As of Jan. 25, some Standardbred interests were waiting to see the agreement between Thoroughbred tracks and horsemen. It is unclear whether the Kentucky Harness Horsemen's Association and the state's three harness tracks -- The Red Mile, Players Bluegrass Downs, and Thunder Ridge Raceway -- will employ the same revenue deal or come up with their own, but in any event, any gaming legislation that is introduced will include both breeds, officials said.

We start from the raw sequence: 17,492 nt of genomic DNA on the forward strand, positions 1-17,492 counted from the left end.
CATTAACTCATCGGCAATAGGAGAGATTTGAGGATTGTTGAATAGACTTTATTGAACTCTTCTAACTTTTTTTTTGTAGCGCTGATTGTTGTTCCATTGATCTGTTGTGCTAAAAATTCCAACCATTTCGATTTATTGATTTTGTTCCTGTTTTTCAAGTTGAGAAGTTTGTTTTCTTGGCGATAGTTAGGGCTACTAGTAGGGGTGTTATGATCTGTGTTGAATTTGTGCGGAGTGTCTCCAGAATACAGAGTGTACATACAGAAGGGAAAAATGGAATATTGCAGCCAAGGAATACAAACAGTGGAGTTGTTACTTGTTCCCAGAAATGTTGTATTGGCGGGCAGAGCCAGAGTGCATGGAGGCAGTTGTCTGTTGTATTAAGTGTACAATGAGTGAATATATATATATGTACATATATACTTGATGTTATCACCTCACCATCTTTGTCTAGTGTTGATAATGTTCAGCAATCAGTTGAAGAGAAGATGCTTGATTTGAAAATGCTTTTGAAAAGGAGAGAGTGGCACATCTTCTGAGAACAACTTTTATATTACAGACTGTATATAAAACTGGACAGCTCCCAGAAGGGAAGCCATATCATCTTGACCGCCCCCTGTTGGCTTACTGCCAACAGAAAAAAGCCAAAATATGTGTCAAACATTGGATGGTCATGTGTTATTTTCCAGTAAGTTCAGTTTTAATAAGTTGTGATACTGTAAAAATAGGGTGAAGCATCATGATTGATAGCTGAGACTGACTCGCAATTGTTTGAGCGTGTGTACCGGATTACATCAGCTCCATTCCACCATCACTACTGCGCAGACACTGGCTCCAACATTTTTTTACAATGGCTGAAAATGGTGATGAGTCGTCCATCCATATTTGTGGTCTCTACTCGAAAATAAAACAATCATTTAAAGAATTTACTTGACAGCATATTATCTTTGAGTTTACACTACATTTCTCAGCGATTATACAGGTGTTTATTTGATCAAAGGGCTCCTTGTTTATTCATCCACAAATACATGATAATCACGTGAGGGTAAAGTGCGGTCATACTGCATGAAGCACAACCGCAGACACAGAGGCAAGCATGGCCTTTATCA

Kentucky's Thoroughbred racetracks and horsemen's associations apparently struck a deal the week of Jan. 21 on revenue splits that will lead to alternative-gaming legislation. Under the plan, the state, not the racetracks, would get the lion's share of revenue from track-based slot machines or video lottery terminals.Turfway Park president Bob Elliston said Jan. 25 the state's five Thoroughbred tracks -- Churchill Downs, Ellis Park, Keeneland, Kentucky Downs, and Turfway -- agree on the plan. He said he is "almost positive" the document has been signed by the state's two horsemen's groups, the Kentucky Horsemen's Benevolent and Protective Association, and the Kentucky Thoroughbred Association.Marty Maline, executive director of the Kentucky HBPA, was traveling and not available for comment. KTA executive director David Switzer told the Lexington Herald-Leader it's a done deal.Under the proposal, details of which will be made available when the final touches are put on legislation, the state would get the largest cut of revenue, followed by horsemen (through purse money), and the racetracks. That's after operating costs, which would be absorbed by the tracks in what has been described as a "break-even" proposition.In some other states with tracks that have VLTs, such as Delaware and West Virginia, tracks get the largest percentage of revenue up front because they have to provide the infrastructure. Apparently under the Kentucky proposal, the track percentage would come out after operating costs are determined for the tracks."It takes money to operate these types of facilities," Elliston said. "We're assuming the operating cost is a break-even, and that of what's remaining, the majority needs to go to the state of Kentucky. The second-most amount of money would go to purses, and what's left would go to the tracks to create some return on investment."Elliston said the industry is "pretty close on a legislative package.""We're putting together the final details of an agreement to generate new revenue for the state and to protect the horse industry," Churchill president Alex Waldrop said. "There a lots of steps to come. We continue to make progress and have come together in an unprecedented fashion as a horse industry in this state. That fact alone speaks volumes about the seriousness of the issue and the industry's resolve in meeting the challenge."